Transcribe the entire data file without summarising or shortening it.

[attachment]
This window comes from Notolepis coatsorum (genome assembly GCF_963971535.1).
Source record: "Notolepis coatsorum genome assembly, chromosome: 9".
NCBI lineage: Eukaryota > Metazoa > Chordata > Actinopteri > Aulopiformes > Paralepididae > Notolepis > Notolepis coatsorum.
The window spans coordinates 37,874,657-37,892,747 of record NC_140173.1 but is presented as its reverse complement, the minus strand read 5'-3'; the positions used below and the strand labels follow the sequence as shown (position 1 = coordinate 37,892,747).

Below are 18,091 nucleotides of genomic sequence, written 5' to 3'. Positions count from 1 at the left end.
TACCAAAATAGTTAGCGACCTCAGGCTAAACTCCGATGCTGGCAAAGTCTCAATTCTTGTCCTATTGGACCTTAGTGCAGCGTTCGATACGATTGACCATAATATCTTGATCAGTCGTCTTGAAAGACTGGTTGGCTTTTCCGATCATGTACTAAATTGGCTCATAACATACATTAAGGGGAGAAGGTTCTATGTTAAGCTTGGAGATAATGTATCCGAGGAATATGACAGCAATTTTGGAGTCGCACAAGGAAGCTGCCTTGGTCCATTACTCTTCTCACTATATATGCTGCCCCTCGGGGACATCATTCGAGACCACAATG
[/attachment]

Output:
This window comes from Notolepis coatsorum (genome assembly GCF_963971535.1).
Source record: "Notolepis coatsorum genome assembly, chromosome: 9".
NCBI lineage: Eukaryota > Metazoa > Chordata > Actinopteri > Aulopiformes > Paralepididae > Notolepis > Notolepis coatsorum.
The window spans coordinates 37,874,657-37,892,747 of record NC_140173.1 but is presented as its reverse complement, the minus strand read 5'-3'; the positions used below and the strand labels follow the sequence as shown (position 1 = coordinate 37,892,747).

Below are 18,091 nucleotides of genomic sequence, written 5' to 3'. Positions count from 1 at the left end.
TACCAAAATAGTTAGCGACCTCAGGCTAAACTCCGATGCTGGCAAAGTCTCAATTCTTGTCCTATTGGACCTTAGTGCAGCGTTCGATACGATTGACCATAATATCTTGATCAGTCGTCTTGAAAGACTGGTTGGCTTTTCCGATCATGTACTAAATTGGCTCATAACATACATTAAGGGGAGAAGGTTCTATGTTAAGCTTGGAGATAATGTATCCGAGGAATATGACAGCAATTTTGGAGTCGCACAAGGAAGCTGCCTTGGTCCATTACTCTTCTCACTATATATGCTGCCCCTCGGGGACATCATTCGAGACCACAATG